“So, what are you looking for?” the Lululemon staffer cheerfully asks. She handpicks a couple of yoga leggings that cost upwards of $100, but there’s a catch: There’s no way to try them on because the consultation is over Zoom, with the sales associate at home sharing screens from the brand’s website. The half-hour session with the Lululemon Athletica Inc. “digital educator” is a cross between hanging out with a friend and a virtual business meeting. The conversation veers to sports bras and ends with the purchase of high-rise tights in heathered graphite gray. The leggings show up two days later and fit.
Retailers had been toying with features such as video chats and livestreaming to make e-commerce more pleasant and personable even before the coronavirus forced store closures. But months into a pandemic that still has people wary of going to the mall, the online shopping experiment is pivoting from hype to a longer-term strategy. Covid‑19 has supercharged the threat e-commerce poses to brick-and-mortar chains by accelerating its adoption—U.S. online sales in the second quarter rose 45% from a year earlier, clocking three times recent growth rates. Now the industry is racing to respond.
At Chico’s FAS Inc., a women’s clothing chain, consultation services include asking experts over text and email about a “fashion emergency.” Neiman Marcus Group, the upscale department-store chain that came out of bankruptcy last month, now uses an online quiz to match customers with style advisers. It’s encouraging in-store workers to use an internal mobile app it rolled out to nurture one-on-one customer relationships, which can boost spending by as much as six times, according to Chief Customer Officer David Goubert. The focus is “how do we get our teams in stores to truly become digital stylists,” Goubert says. By bringing to e-commerce the kind of connection that’s usually reserved for stores, the goal is “blurring completely the lines.”
Goubert shared a recent example of a potential customer who took the quiz—which asks questions like “what do you feel is missing from your assortment?”—and got paired with an associate from a closed store in Chicago. They spoke over the phone and then on FaceTime, which led to an online purchase. Later, they met in person when the location reopened, and the customer refreshed his wardrobe, Goubert says.
What’s happening at Neiman Marcus and other chains is part of a wider acknowledgment that the Covid-triggered boom in online shopping has made the need to stand out even greater. And one way to get there is by offering an experience that gives clients the undivided attention of a sales associate and captures some of the emotional warmth found in person.
For the most part, e-commerce hadn’t changed in the past decade. It’s an efficient way to buy something you know you want—what the industry calls mission shopping—but it’s hampered by the challenges of promoting product discovery and impulse purchases. Those benefits are the point of a traditional store, which, despite its troubles and costs, is still very good at using employees, merchandising, and ambience to persuade people to buy more stuff.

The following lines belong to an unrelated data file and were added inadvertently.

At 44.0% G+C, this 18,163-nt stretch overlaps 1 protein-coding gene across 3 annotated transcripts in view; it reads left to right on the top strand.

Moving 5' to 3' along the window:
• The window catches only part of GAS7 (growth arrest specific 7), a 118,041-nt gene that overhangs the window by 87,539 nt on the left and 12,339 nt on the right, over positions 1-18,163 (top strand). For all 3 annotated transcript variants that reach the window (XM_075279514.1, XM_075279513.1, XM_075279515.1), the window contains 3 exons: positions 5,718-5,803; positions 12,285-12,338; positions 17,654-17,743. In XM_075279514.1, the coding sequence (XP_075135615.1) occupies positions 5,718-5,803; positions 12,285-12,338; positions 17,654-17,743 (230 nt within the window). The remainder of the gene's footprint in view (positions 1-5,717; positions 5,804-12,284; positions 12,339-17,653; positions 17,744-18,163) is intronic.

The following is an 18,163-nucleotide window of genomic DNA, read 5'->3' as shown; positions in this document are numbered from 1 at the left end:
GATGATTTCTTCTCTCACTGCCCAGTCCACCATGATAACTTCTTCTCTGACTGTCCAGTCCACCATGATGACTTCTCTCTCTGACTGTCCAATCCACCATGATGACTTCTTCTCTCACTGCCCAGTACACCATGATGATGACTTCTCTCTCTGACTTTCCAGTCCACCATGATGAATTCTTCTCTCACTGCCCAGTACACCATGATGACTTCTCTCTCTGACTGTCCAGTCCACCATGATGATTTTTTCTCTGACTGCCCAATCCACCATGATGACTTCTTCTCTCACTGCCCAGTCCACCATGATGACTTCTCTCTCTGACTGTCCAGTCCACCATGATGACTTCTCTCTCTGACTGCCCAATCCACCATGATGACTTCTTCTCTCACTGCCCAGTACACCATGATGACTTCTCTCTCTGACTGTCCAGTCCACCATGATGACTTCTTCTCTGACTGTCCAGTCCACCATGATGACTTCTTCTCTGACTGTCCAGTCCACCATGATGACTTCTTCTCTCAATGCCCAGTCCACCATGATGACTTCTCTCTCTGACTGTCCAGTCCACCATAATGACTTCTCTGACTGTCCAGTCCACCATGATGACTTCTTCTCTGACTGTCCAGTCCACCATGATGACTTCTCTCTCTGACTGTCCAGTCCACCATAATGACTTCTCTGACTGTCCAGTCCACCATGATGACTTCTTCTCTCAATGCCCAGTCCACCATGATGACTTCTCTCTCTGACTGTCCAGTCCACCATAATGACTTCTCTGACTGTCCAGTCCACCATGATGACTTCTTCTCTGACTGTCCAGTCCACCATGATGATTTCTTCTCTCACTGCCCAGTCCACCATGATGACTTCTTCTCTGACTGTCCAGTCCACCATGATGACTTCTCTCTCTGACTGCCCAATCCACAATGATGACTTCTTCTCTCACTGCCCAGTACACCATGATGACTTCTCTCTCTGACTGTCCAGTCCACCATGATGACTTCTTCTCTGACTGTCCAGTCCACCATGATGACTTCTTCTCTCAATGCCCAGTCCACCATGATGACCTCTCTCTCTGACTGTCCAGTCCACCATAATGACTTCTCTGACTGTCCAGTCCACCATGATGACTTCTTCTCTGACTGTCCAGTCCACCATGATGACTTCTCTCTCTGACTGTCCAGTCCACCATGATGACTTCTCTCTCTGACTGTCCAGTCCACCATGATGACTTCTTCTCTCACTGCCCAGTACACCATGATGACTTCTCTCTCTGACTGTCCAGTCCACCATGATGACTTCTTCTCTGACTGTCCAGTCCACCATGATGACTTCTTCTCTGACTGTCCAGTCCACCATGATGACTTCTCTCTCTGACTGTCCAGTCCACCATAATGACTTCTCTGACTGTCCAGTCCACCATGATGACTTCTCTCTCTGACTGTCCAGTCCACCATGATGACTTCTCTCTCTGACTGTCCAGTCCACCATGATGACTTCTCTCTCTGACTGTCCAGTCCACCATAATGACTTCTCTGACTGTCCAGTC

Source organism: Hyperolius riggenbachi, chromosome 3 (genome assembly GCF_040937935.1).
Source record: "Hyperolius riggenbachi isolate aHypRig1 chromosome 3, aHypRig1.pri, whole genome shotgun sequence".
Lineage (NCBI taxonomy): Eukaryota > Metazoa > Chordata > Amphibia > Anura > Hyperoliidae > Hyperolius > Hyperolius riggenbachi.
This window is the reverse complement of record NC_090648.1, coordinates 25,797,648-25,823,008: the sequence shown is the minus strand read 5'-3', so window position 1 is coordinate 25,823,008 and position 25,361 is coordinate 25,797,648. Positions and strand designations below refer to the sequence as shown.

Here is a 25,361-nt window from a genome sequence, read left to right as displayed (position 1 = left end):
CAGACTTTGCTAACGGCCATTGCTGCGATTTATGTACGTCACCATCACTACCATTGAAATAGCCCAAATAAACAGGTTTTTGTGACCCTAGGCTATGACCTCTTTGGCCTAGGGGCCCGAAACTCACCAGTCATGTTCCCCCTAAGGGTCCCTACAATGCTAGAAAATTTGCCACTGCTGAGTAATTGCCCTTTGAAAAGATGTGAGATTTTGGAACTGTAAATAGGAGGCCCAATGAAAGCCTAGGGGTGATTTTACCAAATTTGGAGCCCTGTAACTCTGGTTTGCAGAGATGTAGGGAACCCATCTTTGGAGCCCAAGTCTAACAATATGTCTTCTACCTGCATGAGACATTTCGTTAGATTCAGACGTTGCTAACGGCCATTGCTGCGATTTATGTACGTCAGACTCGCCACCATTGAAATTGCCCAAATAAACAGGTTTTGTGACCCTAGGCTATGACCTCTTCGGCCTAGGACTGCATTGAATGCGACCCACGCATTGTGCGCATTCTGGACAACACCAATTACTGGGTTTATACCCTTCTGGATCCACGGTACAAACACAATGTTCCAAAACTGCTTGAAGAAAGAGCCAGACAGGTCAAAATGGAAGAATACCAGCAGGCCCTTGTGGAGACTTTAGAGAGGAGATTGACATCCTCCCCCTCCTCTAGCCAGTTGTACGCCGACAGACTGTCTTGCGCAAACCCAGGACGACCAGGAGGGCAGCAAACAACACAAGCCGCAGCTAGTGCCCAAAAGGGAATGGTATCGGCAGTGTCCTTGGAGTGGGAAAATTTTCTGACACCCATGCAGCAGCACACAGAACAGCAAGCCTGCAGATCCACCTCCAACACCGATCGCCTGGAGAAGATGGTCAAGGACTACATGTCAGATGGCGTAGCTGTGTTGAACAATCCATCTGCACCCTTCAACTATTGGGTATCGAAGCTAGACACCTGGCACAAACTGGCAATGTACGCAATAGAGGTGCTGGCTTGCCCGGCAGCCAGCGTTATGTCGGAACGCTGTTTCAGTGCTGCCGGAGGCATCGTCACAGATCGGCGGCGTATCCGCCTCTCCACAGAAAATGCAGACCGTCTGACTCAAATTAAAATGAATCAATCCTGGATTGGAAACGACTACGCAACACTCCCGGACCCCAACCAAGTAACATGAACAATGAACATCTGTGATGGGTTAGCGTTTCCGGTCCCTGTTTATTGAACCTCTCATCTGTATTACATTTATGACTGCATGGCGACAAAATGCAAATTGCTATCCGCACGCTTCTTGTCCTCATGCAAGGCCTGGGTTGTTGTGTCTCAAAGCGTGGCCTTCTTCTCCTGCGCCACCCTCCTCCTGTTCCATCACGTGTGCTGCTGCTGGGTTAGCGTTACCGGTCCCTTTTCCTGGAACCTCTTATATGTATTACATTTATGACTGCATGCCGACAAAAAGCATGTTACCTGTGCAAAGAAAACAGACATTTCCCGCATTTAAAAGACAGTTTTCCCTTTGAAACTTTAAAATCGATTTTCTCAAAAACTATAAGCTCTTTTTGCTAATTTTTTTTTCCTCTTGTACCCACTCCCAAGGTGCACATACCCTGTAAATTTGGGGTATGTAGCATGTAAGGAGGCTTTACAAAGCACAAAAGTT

The shift to online sales, of course, could also speed up the demise of stores because offering human connections on the web chips away at what can make a brick-and-mortar location special. And there are other hurdles. Turning hundreds of employees into virtual sales consultants can require a hefty investment. It might work only for brands selling at premium prices, says Alex Fitzgerald, a principal at the strategy firm Kearney. Lululemon’s yoga pants start at about $90, and the company has plenty of cash, with sales of its casual wear booming during the Covid work-from-home era.
One way to find resources is to cut from somewhere else. Beauty giant Estée Lauder Cos. is doing just that, saying in August that it’s investing in “online talent,” including for consultations, while eliminating as many as 2,000 in-store positions. The industry is also experimenting with using freelancers who are fans of a brand to work from home on commission.
The technology pushing this expansion is in high demand. Montreal-based Salesfloor Inc., whose clienteling platform is used by the likes of Saks Fifth Avenue, says its revenue tripled this year. A video chat feature added several years ago failed to catch on, but now “everybody wants it,” says Oscar Sachs, Salesfloor’s chief executive officer.
The pandemic has created fertile ground for a new wave of relationship-building, according to Cathy McCabe, CEO of Proximity Insight, a London-based competitor to Salesfloor. The crisis has made people more open to changing how things are done, including the way they shop. After all the hiccups and interruptions of the work-from-home experience, many people don’t expect a brand interaction to be perfect either.
McCabe is already seeing expansion beyond early adopters. “The rise of virtual consultations, it’s not just fashion,” she says. “It’s beauty, homeware. It covers the entire spectrum of retail.”
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